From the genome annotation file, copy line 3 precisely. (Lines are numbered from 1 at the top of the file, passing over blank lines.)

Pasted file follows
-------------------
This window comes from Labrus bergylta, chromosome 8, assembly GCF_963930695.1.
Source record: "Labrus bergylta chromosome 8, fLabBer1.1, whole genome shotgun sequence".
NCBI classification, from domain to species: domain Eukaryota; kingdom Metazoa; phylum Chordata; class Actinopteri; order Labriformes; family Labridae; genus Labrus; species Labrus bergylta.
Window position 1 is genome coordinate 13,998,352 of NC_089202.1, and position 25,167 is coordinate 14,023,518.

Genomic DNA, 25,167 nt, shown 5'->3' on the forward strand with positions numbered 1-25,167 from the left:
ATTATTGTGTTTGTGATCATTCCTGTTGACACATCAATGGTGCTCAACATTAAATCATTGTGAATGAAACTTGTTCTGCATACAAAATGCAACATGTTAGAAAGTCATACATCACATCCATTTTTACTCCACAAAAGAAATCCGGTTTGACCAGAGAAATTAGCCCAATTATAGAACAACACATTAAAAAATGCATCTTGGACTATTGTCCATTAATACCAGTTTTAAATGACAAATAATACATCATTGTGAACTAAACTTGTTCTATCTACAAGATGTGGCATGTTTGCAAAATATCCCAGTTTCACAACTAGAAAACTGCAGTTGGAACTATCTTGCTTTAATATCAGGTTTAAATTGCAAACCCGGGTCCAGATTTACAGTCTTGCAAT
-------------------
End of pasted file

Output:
NCBI classification, from domain to species: domain Eukaryota; kingdom Metazoa; phylum Chordata; class Actinopteri; order Labriformes; family Labridae; genus Labrus; species Labrus bergylta.